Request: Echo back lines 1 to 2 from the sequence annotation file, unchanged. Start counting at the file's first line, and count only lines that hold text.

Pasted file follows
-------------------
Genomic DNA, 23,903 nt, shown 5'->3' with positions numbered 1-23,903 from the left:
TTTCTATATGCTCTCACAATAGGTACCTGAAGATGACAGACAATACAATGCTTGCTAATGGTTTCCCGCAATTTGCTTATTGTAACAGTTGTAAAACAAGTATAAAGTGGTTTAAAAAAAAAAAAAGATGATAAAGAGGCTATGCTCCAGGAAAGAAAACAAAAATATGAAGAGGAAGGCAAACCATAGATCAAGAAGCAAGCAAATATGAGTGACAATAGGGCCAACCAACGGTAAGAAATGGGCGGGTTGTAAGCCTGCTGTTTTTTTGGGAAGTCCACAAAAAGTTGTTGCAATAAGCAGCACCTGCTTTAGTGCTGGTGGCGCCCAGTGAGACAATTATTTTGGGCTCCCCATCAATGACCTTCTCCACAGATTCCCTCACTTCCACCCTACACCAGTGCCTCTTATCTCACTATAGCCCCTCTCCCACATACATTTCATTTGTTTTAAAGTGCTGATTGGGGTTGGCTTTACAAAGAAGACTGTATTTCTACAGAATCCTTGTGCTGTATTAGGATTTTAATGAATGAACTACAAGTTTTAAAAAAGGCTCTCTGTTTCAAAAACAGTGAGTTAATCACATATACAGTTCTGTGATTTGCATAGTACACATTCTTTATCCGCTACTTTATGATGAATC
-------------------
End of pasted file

Genomic DNA, 23,903 nt, shown 5'->3' with positions numbered 1-23,903 from the left:
TTTCTATATGCTCTCACAATAGGTACCTGAAGATGACAGACAATACAATGCTTGCTAATGGTTTCCCGCAATTTGCTTATTGTAACAGTTGTAAAACAAGTATAAAGTGGTTTAAAAAAAAAAAAAGATGATAAAGAGGCTATGCTCCAGGAAAGAAAACAAAAATATGAAGAGGAAGGCAAACCATAGATCAAGAAGCAAGCAAATATGAGTGACAATAGGGCCAACCAACGGTAAGAAATGGGCGGGTTGTAAGCCTGCTGTTTTTTTGGGAAGTCCACAAAAAGTTGTTGCAATAAGCAGCACCTGCTTTAGTGCTGGTGGCGCCCAGTGAGACAATTATTTTGGGCTCCCCATCAATGACCTTCTCCACAGATTCCCTCACTTCCACCCTACACCAGTGCCTCTTATCTCACTATAGCCCCTCTCCCACATACATTTCATTTGTTTTAAAGTGCTGATTGGGGTTGGCTTTACAAAGAAGACTGTATTTCTACAGAATCCTTGTGCTGTATTAGGATTTTAATGAATGAACTACAAGTTTTAAAAAAGGCTCTCTGTTTCAAAAACAGTGAGTTAATCACATATACAGTTCTGTGATTTGCATAGTACACATTCTTTATCCGCTACTTTATGATGAATC